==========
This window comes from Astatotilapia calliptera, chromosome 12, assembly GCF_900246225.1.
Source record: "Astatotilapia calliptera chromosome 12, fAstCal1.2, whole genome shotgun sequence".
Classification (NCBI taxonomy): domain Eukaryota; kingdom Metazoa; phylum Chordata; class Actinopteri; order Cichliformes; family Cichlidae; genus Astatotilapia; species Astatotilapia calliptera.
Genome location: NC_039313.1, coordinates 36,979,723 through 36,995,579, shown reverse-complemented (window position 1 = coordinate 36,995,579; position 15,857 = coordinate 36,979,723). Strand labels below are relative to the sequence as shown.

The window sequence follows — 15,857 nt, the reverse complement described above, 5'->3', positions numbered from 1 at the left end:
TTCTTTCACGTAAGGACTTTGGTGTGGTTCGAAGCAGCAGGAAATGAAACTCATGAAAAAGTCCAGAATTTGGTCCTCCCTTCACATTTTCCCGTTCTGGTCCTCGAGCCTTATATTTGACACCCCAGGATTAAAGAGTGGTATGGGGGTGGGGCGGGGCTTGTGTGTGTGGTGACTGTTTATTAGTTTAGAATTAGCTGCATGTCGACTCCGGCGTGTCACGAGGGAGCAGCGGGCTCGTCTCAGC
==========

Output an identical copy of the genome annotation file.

This window comes from Astatotilapia calliptera, chromosome 12, assembly GCF_900246225.1.
Source record: "Astatotilapia calliptera chromosome 12, fAstCal1.2, whole genome shotgun sequence".
Classification (NCBI taxonomy): domain Eukaryota; kingdom Metazoa; phylum Chordata; class Actinopteri; order Cichliformes; family Cichlidae; genus Astatotilapia; species Astatotilapia calliptera.
Genome location: NC_039313.1, coordinates 36,979,723 through 36,995,579, shown reverse-complemented (window position 1 = coordinate 36,995,579; position 15,857 = coordinate 36,979,723). Strand labels below are relative to the sequence as shown.

The window sequence follows — 15,857 nt, the reverse complement described above, 5'->3', positions numbered from 1 at the left end:
TTCTTTCACGTAAGGACTTTGGTGTGGTTCGAAGCAGCAGGAAATGAAACTCATGAAAAAGTCCAGAATTTGGTCCTCCCTTCACATTTTCCCGTTCTGGTCCTCGAGCCTTATATTTGACACCCCAGGATTAAAGAGTGGTATGGGGGTGGGGCGGGGCTTGTGTGTGTGGTGACTGTTTATTAGTTTAGAATTAGCTGCATGTCGACTCCGGCGTGTCACGAGGGAGCAGCGGGCTCGTCTCAGC